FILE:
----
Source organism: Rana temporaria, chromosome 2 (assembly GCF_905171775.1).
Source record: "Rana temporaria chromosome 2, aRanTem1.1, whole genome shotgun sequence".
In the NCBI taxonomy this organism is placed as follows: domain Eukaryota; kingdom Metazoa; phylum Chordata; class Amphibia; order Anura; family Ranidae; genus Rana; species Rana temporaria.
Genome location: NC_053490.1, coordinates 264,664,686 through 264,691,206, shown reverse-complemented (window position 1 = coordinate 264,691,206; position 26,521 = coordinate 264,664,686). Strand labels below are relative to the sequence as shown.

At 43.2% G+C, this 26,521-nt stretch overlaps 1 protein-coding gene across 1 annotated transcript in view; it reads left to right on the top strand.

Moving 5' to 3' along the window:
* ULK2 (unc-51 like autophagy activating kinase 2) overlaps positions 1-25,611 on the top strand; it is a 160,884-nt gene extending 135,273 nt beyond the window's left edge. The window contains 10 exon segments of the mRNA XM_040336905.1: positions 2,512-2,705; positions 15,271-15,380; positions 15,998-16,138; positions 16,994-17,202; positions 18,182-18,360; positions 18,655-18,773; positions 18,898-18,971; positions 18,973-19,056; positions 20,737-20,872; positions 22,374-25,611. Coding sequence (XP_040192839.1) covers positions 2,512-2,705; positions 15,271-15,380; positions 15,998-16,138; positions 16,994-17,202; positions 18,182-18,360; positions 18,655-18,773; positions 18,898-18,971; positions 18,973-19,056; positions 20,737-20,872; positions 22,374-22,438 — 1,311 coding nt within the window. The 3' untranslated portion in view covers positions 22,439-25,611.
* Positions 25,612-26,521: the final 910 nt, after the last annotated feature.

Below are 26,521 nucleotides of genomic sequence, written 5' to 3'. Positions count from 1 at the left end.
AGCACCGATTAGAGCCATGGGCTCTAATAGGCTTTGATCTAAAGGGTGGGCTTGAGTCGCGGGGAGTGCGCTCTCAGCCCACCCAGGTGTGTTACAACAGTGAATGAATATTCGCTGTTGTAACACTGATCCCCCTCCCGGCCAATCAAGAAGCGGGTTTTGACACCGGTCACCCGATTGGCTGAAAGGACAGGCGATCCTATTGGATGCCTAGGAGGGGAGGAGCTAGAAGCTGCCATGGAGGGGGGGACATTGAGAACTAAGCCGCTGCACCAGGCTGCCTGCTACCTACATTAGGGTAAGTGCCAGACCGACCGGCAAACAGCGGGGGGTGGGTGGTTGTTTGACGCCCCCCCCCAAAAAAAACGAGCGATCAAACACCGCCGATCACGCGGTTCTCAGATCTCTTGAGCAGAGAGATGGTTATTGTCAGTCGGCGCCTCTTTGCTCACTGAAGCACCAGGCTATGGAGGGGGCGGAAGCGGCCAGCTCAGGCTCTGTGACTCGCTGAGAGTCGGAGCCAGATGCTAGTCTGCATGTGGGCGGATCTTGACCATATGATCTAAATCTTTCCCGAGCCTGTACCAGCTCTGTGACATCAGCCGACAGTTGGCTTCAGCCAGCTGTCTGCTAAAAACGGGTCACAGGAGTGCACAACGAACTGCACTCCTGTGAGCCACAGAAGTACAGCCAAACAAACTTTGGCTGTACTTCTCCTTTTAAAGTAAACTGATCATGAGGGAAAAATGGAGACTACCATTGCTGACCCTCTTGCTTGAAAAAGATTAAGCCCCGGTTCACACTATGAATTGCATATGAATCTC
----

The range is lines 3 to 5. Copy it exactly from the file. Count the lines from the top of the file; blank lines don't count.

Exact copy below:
In the NCBI taxonomy this organism is placed as follows: domain Eukaryota; kingdom Metazoa; phylum Chordata; class Amphibia; order Anura; family Ranidae; genus Rana; species Rana temporaria.
Genome location: NC_053490.1, coordinates 264,664,686 through 264,691,206, shown reverse-complemented (window position 1 = coordinate 264,691,206; position 26,521 = coordinate 264,664,686). Strand labels below are relative to the sequence as shown.

At 43.2% G+C, this 26,521-nt stretch overlaps 1 protein-coding gene across 1 annotated transcript in view; it reads left to right on the top strand.